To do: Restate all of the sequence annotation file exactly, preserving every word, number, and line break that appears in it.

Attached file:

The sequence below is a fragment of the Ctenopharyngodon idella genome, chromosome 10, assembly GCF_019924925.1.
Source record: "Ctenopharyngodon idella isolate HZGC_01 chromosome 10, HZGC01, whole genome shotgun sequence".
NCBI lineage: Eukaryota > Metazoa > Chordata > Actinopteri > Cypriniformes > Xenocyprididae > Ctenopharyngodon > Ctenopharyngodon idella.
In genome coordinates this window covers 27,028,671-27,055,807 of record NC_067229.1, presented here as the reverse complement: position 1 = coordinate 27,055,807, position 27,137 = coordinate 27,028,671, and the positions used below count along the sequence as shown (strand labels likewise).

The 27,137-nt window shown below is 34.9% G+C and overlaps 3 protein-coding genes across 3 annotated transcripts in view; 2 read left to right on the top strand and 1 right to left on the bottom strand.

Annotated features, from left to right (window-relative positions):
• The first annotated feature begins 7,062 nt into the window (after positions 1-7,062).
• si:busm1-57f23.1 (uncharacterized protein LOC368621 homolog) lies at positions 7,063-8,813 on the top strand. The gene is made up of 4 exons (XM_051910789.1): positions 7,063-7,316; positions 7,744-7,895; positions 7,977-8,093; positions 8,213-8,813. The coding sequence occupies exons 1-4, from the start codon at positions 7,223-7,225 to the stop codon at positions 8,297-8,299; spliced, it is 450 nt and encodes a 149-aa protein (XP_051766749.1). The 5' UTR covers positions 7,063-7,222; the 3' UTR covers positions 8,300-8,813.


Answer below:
The sequence below is a fragment of the Ctenopharyngodon idella genome, chromosome 10, assembly GCF_019924925.1.
Source record: "Ctenopharyngodon idella isolate HZGC_01 chromosome 10, HZGC01, whole genome shotgun sequence".
NCBI lineage: Eukaryota > Metazoa > Chordata > Actinopteri > Cypriniformes > Xenocyprididae > Ctenopharyngodon > Ctenopharyngodon idella.
In genome coordinates this window covers 27,028,671-27,055,807 of record NC_067229.1, presented here as the reverse complement: position 1 = coordinate 27,055,807, position 27,137 = coordinate 27,028,671, and the positions used below count along the sequence as shown (strand labels likewise).

The 27,137-nt window shown below is 34.9% G+C and overlaps 3 protein-coding genes across 3 annotated transcripts in view; 2 read left to right on the top strand and 1 right to left on the bottom strand.

Annotated features, from left to right (window-relative positions):
• The first annotated feature begins 7,062 nt into the window (after positions 1-7,062).
• si:busm1-57f23.1 (uncharacterized protein LOC368621 homolog) lies at positions 7,063-8,813 on the top strand. The gene is made up of 4 exons (XM_051910789.1): positions 7,063-7,316; positions 7,744-7,895; positions 7,977-8,093; positions 8,213-8,813. The coding sequence occupies exons 1-4, from the start codon at positions 7,223-7,225 to the stop codon at positions 8,297-8,299; spliced, it is 450 nt and encodes a 149-aa protein (XP_051766749.1). The 5' UTR covers positions 7,063-7,222; the 3' UTR covers positions 8,300-8,813.